Thursday, August 9, 2012

Don't Pull That Lever.....or Do

One of the most well known thought experiments in the field of ethics is the “Trolley Problem". The "Trolley Problem" sounds a lot like the plot from the movie "SPEED". It goes something like this: a madman has tied five innocent people to a trolley track. An out of control trolley car is careening toward them, and is moments away from running them over. Luckily, you can pull a lever and divert the trolley to another track. The only problem is that the madman has also tied a single person to that track. Considering the circumstances, should you pull the lever?

I think most people's initial reaction would be to say pulling the lever is the more ethical thing to do. It is my initial reaction too. By pulling the lever you have saved 5 people's lives. That must be better than allowing the 5 people to die. 

This is the classic stance of "what answer provides the greatest good for the greatest number of folks". 

There is another stance however. This stance says that it is the madman who is doing the immoral act by choosing to kill people. UNTIL you pull the lever you are removed from the ethics of the situation. Upon pulling the lever you are partially responsible for the death of the individual on track 2. Without your actions that guy lives. Your actions killed a man.

Of course there is a rebuttal to this critique of the utilitarian view point and that says by being present in this situation you are obligated to act. If you were to stand aside and do nothing, you would be decidedly doing an immoral act.

The trolley problem was first proposed by the philosopher Philippa Foot as a means of critiquing the major theories in ethical philosophy, in particular utilitarianism. From a utilitarian point of view, the obvious choice is to pull the lever, saving five and only killing one. Foot wanted to show that there are no wholly moral actions, and I believe he succeeded.

Whether it be moral or not, if I were beside the trolley tracks in our scenario I would have to pull the lever and save the most people I could, but I still understand Foot's point.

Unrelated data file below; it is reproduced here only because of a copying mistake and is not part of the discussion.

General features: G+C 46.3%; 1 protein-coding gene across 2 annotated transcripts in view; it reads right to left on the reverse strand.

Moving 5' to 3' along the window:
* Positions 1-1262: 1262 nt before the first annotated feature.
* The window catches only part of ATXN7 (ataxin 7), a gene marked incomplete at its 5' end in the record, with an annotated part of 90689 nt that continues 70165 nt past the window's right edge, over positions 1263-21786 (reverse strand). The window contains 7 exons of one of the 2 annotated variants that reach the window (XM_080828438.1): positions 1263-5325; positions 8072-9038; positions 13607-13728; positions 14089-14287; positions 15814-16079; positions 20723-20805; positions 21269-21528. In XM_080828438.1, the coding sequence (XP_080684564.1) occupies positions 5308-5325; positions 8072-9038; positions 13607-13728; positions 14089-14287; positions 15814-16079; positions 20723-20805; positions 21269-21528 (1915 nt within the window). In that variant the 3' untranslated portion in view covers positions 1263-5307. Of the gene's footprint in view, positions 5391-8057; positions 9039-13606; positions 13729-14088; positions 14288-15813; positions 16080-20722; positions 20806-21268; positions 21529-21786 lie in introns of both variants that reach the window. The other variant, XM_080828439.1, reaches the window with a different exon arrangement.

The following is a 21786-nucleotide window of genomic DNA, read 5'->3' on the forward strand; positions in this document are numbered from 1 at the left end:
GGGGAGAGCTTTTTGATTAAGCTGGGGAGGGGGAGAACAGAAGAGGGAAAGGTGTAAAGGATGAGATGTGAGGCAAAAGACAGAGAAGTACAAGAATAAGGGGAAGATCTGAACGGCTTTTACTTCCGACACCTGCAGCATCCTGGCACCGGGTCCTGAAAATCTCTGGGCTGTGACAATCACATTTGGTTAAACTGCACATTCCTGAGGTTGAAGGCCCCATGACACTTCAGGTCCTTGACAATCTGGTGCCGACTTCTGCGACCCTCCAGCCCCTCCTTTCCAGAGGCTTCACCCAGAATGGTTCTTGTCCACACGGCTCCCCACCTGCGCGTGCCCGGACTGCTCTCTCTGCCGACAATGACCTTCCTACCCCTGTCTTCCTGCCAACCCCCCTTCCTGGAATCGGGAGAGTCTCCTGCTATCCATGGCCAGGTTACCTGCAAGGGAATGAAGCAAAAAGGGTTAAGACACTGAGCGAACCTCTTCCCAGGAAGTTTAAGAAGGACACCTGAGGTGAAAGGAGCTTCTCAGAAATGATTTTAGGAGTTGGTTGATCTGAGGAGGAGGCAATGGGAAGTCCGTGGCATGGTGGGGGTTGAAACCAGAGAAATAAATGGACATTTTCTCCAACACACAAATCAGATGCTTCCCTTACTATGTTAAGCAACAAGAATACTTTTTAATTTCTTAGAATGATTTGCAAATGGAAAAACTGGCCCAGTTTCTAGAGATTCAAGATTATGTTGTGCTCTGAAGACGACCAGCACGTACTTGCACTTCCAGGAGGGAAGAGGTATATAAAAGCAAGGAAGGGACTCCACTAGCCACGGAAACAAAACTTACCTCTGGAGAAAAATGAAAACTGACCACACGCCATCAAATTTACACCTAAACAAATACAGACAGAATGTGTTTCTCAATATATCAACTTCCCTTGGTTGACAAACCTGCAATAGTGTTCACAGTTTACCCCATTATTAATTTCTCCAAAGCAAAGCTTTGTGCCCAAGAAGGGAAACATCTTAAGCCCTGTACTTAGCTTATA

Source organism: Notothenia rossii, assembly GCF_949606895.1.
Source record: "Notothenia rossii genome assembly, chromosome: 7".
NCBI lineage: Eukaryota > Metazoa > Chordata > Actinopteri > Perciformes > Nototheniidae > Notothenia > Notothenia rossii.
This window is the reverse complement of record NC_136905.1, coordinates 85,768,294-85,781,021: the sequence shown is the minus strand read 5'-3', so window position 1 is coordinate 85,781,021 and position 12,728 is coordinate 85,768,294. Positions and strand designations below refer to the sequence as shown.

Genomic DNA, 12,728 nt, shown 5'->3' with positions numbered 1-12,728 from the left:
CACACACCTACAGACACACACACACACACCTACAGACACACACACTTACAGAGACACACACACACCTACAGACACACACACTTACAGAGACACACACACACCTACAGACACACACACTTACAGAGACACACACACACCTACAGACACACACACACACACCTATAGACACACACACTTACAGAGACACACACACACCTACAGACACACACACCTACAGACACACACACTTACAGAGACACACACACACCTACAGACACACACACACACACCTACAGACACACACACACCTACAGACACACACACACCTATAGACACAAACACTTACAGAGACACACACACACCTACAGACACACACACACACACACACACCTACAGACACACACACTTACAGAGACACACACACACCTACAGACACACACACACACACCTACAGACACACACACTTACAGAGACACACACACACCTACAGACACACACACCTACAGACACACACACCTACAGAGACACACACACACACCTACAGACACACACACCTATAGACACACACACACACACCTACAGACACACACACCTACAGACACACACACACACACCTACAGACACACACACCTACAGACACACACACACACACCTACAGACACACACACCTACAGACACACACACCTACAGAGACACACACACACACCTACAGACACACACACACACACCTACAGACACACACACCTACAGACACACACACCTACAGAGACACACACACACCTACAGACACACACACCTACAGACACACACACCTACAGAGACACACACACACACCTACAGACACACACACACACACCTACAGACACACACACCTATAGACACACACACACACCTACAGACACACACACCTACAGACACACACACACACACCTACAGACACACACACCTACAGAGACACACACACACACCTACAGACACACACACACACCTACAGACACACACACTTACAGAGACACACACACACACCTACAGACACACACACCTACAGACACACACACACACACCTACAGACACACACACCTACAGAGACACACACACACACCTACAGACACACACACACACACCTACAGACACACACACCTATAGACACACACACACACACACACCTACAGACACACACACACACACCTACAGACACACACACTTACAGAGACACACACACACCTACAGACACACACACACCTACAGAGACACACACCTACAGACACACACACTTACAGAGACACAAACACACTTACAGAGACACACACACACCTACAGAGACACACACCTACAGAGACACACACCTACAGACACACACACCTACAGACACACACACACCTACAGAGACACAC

Maybe it is the statistician in me, but I can support Foot's concept. Foot's proposition questions absolute moral law. My mind can embrace a confidence interval kind of morality. We can only ever say an action is within the 95% Confidence Interval of being morally "right". 

I am by no means saying we shouldn't have to be held responsible for our actions (because "How can I be held accountable? No one can be truly sure what actual "right" is" is a BS stance) or anything of the sort. I am a supporter of laws written in specific terms that must be adhered to strictly. Civilized society can't function with arbitrary rules. But it is interesting to think about how we determine "right" from "wrong" in essence.

We all have consciences. We use our individual consciences millions upon millions of times. Every single day we are faced with choices that affect ourselves, and/or those people, places and things around us. The results of these choices can  have drastic ramifications and consequences. Our actions during these moral conflicts not only affect our future but also they define us. 

Since these decisions define us we want to make sure we decide wisely. Therefore we use our greatest moral instrument, our conscience. We use our consciences as our moral compasses. But much like a compass, our consciences can only guide us. If you are truly lost, it will likely take more than a compass alone to get you out of the woods.

One doesn't have to look too hard to discover horrible atrocities that people have caused throughout history by acting in accordance with their consciences. 

Conversely, there are very few moral ideas that strictly apply to all people in all situations.

So where does that leave us?

It reminds me of my post from the other day about love, magnetism, and 2 halves of a bird (it's a long story. if ya wanna read in full it's here:
In that post I just spoke about how I believe some parts of science are not simply unknown but unknowable. 

The "Trolley Problem" makes me think morality may be similar. No. I don't think morality deals with other dimensions as I do forces of nature (like magnetism and the like). I just mean maybe the true essence of "rightness" may be altogether unknowable to us. 

We aren't allowed contact with "rightness" directly. We must use all our facilities to approximate.
We use our moral compass/conscience/minds/hearts collectively to decide what action will put us within the Confidence Interval of "Right" (with an acceptable level of significance). 

This was more of a thought experiment than a proclamation of morality really.

I just like thinking about things like these.

Matter of fact I think I'm gonna lay down right here and rest my head upon this track.



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